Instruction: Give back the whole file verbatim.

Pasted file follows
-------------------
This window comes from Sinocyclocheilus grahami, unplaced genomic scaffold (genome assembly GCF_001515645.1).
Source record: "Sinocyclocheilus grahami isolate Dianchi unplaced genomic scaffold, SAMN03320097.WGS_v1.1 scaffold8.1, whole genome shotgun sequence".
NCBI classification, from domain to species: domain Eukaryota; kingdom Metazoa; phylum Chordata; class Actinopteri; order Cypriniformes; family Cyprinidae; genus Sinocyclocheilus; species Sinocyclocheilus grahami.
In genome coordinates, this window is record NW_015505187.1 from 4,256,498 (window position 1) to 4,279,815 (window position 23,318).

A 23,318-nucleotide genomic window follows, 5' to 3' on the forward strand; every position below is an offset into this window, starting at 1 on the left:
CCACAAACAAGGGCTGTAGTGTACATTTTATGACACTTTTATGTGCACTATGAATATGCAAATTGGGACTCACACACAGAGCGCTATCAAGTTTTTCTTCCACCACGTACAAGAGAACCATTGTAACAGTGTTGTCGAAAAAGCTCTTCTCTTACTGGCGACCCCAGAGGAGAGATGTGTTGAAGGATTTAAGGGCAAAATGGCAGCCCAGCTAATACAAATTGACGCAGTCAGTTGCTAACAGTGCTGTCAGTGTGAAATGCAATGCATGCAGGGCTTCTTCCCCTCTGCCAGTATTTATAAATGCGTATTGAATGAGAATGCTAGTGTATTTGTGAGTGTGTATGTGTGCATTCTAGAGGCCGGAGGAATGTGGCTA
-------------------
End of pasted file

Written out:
This window comes from Sinocyclocheilus grahami, unplaced genomic scaffold (genome assembly GCF_001515645.1).
Source record: "Sinocyclocheilus grahami isolate Dianchi unplaced genomic scaffold, SAMN03320097.WGS_v1.1 scaffold8.1, whole genome shotgun sequence".
NCBI classification, from domain to species: domain Eukaryota; kingdom Metazoa; phylum Chordata; class Actinopteri; order Cypriniformes; family Cyprinidae; genus Sinocyclocheilus; species Sinocyclocheilus grahami.
In genome coordinates, this window is record NW_015505187.1 from 4,256,498 (window position 1) to 4,279,815 (window position 23,318).

A 23,318-nucleotide genomic window follows, 5' to 3' on the forward strand; every position below is an offset into this window, starting at 1 on the left:
CCACAAACAAGGGCTGTAGTGTACATTTTATGACACTTTTATGTGCACTATGAATATGCAAATTGGGACTCACACACAGAGCGCTATCAAGTTTTTCTTCCACCACGTACAAGAGAACCATTGTAACAGTGTTGTCGAAAAAGCTCTTCTCTTACTGGCGACCCCAGAGGAGAGATGTGTTGAAGGATTTAAGGGCAAAATGGCAGCCCAGCTAATACAAATTGACGCAGTCAGTTGCTAACAGTGCTGTCAGTGTGAAATGCAATGCATGCAGGGCTTCTTCCCCTCTGCCAGTATTTATAAATGCGTATTGAATGAGAATGCTAGTGTATTTGTGAGTGTGTATGTGTGCATTCTAGAGGCCGGAGGAATGTGGCTA